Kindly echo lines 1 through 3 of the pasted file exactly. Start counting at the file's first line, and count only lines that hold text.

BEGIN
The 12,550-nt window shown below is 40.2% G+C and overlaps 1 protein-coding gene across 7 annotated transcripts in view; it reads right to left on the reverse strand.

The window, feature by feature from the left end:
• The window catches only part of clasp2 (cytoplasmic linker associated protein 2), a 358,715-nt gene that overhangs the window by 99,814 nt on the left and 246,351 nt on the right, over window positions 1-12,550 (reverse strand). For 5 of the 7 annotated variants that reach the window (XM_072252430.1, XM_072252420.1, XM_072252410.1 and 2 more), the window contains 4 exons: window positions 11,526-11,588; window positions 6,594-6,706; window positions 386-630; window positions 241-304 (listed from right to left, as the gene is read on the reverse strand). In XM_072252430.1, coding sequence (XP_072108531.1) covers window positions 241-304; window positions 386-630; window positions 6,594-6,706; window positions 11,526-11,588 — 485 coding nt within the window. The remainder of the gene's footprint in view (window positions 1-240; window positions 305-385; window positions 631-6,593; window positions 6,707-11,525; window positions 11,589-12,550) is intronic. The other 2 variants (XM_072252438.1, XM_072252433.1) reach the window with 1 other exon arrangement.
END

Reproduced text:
The 12,550-nt window shown below is 40.2% G+C and overlaps 1 protein-coding gene across 7 annotated transcripts in view; it reads right to left on the reverse strand.

The window, feature by feature from the left end:
• The window catches only part of clasp2 (cytoplasmic linker associated protein 2), a 358,715-nt gene that overhangs the window by 99,814 nt on the left and 246,351 nt on the right, over window positions 1-12,550 (reverse strand). For 5 of the 7 annotated variants that reach the window (XM_072252430.1, XM_072252420.1, XM_072252410.1 and 2 more), the window contains 4 exons: window positions 11,526-11,588; window positions 6,594-6,706; window positions 386-630; window positions 241-304 (listed from right to left, as the gene is read on the reverse strand). In XM_072252430.1, coding sequence (XP_072108531.1) covers window positions 241-304; window positions 386-630; window positions 6,594-6,706; window positions 11,526-11,588 — 485 coding nt within the window. The remainder of the gene's footprint in view (window positions 1-240; window positions 305-385; window positions 631-6,593; window positions 6,707-11,525; window positions 11,589-12,550) is intronic. The other 2 variants (XM_072252438.1, XM_072252433.1) reach the window with 1 other exon arrangement.